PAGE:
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LETTER TO THE EDITOR
Year : 2010  |  Volume : 6  |  Issue : 3  |  Page : 401-402

An unusual presentation of non-Hodgkin lymphoma: Cardiac involvement


1 Department of Medical Oncology, National Institute of Oncology, Rabat, Morocco
2 Department of Cardiology, IBN SINA Hospital, Rabat, Morocco

Date of Web Publication29-Nov-2010

Correspondence Address:
Rhizlane Belbaraka
Department of Medical Oncology, National Institute of Oncology, Avenue Allal Alfassi, Rabat
Morocco
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Source of Support: None, Conflict of Interest: None


DOI: 10.4103/0973-1482.73329

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How to cite this article:
Errihani H, Belbaraka R, Ismaili N, Cherti M. An unusual presentation of non-Hodgkin lymphoma: Cardiac involvement. J Can Res Ther 2010;6:401-2

How to cite this URL:
Errihani H, Belbaraka R, Ismaili N, Cherti M. An unusual presentation of non-Hodgkin lymphoma: Cardiac involvement. J Can Res Ther [serial online] 2010 [cited 2020 Sep 22];6:401-2. Available from: http://www.cancerjournal.net/text.asp?2010/6/3/401/73329

Sir,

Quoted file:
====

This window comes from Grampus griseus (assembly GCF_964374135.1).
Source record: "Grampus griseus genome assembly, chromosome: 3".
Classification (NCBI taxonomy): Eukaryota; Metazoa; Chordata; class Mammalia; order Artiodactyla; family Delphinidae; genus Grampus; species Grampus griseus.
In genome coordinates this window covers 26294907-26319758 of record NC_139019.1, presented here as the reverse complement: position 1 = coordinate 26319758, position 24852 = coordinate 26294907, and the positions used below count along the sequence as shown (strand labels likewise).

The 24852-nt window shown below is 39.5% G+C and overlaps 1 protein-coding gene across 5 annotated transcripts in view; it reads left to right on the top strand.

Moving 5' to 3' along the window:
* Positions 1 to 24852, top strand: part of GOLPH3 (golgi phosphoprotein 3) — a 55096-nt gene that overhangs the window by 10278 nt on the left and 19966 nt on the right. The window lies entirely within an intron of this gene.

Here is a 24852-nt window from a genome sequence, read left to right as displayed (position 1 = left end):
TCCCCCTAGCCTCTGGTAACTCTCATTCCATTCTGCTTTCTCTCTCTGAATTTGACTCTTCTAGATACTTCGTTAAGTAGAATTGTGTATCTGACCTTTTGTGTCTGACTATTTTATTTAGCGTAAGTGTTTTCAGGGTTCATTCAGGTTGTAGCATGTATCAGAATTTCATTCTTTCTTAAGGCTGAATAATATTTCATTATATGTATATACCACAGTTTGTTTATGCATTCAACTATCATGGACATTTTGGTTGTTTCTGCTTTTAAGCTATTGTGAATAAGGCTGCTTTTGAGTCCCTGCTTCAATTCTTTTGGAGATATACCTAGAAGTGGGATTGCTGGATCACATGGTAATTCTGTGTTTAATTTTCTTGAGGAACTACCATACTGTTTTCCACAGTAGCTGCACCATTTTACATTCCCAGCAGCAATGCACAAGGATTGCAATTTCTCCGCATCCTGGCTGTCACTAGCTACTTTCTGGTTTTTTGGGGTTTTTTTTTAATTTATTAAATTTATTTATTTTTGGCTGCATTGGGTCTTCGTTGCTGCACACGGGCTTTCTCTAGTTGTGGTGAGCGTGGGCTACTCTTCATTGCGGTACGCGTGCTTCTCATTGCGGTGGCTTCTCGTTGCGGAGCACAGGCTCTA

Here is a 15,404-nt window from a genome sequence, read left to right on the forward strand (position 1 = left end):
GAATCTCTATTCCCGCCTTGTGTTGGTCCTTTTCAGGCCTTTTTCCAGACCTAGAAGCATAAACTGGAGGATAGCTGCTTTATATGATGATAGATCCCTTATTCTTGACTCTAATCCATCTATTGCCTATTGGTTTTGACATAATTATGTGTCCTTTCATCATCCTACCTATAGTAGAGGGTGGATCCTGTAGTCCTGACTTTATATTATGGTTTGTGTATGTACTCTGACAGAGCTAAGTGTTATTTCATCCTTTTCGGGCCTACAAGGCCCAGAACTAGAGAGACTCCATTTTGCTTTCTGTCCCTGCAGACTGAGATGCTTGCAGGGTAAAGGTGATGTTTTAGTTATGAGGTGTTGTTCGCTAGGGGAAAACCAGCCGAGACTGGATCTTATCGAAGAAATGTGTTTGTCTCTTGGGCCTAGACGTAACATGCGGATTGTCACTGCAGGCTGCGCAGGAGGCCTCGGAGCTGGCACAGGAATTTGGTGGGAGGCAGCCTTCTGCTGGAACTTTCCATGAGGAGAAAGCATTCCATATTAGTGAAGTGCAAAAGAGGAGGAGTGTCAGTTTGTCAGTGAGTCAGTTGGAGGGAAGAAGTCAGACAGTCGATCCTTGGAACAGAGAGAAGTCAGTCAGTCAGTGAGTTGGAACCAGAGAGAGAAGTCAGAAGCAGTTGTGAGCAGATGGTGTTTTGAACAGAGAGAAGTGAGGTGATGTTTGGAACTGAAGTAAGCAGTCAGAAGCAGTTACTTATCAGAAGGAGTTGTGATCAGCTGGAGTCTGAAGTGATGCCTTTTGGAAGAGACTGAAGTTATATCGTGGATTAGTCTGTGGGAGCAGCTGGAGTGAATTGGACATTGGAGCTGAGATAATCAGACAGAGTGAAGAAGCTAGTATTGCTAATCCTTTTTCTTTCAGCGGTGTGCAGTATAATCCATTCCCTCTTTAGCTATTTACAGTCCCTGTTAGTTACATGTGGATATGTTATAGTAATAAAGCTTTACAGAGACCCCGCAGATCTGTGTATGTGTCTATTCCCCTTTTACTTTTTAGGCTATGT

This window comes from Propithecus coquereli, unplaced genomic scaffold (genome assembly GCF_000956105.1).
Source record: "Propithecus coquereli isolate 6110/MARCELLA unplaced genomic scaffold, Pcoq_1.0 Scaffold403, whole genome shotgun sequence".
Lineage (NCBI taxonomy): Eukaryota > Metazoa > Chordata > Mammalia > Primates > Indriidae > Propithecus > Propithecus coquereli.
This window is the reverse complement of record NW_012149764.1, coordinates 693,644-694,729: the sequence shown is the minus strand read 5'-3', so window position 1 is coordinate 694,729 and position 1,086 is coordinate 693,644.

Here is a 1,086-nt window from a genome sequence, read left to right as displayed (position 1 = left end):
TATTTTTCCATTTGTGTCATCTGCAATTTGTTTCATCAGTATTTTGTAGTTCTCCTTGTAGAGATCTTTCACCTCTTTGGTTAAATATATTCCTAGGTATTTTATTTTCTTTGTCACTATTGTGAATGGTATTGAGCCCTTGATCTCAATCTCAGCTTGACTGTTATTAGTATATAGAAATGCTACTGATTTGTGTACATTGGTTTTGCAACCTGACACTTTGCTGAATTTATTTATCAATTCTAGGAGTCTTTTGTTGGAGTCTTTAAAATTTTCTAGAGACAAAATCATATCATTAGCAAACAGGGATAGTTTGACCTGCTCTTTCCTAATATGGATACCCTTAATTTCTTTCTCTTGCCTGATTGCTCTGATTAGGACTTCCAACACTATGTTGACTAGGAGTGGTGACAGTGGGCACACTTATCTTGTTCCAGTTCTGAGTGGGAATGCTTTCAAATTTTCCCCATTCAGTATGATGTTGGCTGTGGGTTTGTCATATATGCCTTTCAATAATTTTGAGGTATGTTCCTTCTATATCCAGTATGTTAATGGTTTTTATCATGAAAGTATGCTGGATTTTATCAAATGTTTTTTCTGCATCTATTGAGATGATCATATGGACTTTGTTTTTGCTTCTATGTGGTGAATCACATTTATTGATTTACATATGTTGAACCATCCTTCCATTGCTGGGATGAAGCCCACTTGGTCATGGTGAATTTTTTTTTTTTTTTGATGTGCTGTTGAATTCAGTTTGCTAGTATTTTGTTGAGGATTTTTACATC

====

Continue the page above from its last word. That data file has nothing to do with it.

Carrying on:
A 41-year-old man without any significant medical history was hospitalized in cardiology service for progressive dyspnea, palpitation and continuous weight loss for two months. On admission, the patient had an ECOG performance status equal to 1. Physical examination revealed tachycardia with a pulse rate of 95 beats per minute, a blood pressure of 140/80 mmHg, and a murmur due to pericardial friction. Clinical examination showed an axillary left node measuring 2 cm. Chest X-rays showed left pleural effusion without cardiac hypertrophy. Electrocardiogram showed a microvoltage. Bi-dimensional transthoracic echocardiography [Figure 1] revealed a nonobstructing mass fixed to the right atrium, without any vegetation, measuring 60 × 40mm, and a second lesion attached to the left atrium measuring 50 × 45 mm; with normal left ventricular fonction and free right ventricular. Chest computed tomography confirmed tow cardiac mass attached to the atriums, and showed multiple mediastinal nodes, and pleural and pericardial effusion. Laboratory investigations showed a normal blood formule. Blood cultures and viral serologies (EBV, VHB, VHC, and HIV) were negative. Biopsy of the axillary node with histological and immunohistochemistry studies showed DLBCL according to the Revised European-American Classification of Lymphoid Neoplasms/World Health Organisation classification of lymphoid neoplasms (REAL/WHO). [1] Most of the neoplasic cells were positive for CD-20. Computed tomography of the abdomen and pelvis was normal. A bone marrow biopsy showed no abnormalities. The patient was staged IV according to the Ann Arbor Staging system. The patient received standard Rituximab 375 mg/m2 on day 1, Cyclophosphamide 750 mg/m2 on day 1, Doxorubicine 50 mg/m2 on day 1, Vincristine 1.4 mg/m2 on day 1, and prednisone 50 mg/m2 on day to 5, (RCHOP) regimen. A bidimensionnal echocardiography after 4 chemotherapy courses showed the complete disappearance of the right and left atrials tumor [Figure 2] and a normal clinical cardiac exam. He received 8 cycles of standard chemotherapy with complete clinical and radiological response. He remained disease free, until now, 8 months after the end of chemotherapy.